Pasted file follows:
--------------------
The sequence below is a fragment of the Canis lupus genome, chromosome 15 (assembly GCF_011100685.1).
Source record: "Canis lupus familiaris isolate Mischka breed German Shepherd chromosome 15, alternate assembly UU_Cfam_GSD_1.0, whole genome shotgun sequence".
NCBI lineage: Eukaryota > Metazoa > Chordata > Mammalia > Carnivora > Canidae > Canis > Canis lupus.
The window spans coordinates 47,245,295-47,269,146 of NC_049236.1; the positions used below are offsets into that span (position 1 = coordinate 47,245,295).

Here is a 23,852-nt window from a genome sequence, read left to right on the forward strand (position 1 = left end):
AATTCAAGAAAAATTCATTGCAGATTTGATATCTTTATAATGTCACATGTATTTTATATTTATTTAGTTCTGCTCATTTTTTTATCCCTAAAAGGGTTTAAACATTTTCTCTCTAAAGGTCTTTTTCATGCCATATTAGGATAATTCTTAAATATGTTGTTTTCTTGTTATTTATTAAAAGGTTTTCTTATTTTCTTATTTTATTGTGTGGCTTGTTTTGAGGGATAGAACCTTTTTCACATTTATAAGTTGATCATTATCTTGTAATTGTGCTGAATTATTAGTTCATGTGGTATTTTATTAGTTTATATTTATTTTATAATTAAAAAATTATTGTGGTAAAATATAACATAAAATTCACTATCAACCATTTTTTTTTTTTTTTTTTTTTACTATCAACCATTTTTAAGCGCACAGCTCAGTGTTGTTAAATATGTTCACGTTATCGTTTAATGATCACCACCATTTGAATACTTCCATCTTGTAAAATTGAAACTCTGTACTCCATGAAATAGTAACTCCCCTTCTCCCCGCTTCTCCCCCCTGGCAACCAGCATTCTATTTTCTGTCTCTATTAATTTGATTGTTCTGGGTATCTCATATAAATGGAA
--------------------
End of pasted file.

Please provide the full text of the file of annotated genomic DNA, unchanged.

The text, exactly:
The sequence below is a fragment of the Canis lupus genome, chromosome 15 (assembly GCF_011100685.1).
Source record: "Canis lupus familiaris isolate Mischka breed German Shepherd chromosome 15, alternate assembly UU_Cfam_GSD_1.0, whole genome shotgun sequence".
NCBI lineage: Eukaryota > Metazoa > Chordata > Mammalia > Carnivora > Canidae > Canis > Canis lupus.
The window spans coordinates 47,245,295-47,269,146 of NC_049236.1; the positions used below are offsets into that span (position 1 = coordinate 47,245,295).

Here is a 23,852-nt window from a genome sequence, read left to right on the forward strand (position 1 = left end):
AATTCAAGAAAAATTCATTGCAGATTTGATATCTTTATAATGTCACATGTATTTTATATTTATTTAGTTCTGCTCATTTTTTTATCCCTAAAAGGGTTTAAACATTTTCTCTCTAAAGGTCTTTTTCATGCCATATTAGGATAATTCTTAAATATGTTGTTTTCTTGTTATTTATTAAAAGGTTTTCTTATTTTCTTATTTTATTGTGTGGCTTGTTTTGAGGGATAGAACCTTTTTCACATTTATAAGTTGATCATTATCTTGTAATTGTGCTGAATTATTAGTTCATGTGGTATTTTATTAGTTTATATTTATTTTATAATTAAAAAATTATTGTGGTAAAATATAACATAAAATTCACTATCAACCATTTTTTTTTTTTTTTTTTTTTACTATCAACCATTTTTAAGCGCACAGCTCAGTGTTGTTAAATATGTTCACGTTATCGTTTAATGATCACCACCATTTGAATACTTCCATCTTGTAAAATTGAAACTCTGTACTCCATGAAATAGTAACTCCCCTTCTCCCCGCTTCTCCCCCCTGGCAACCAGCATTCTATTTTCTGTCTCTATTAATTTGATTGTTCTGGGTATCTCATATAAATGGAA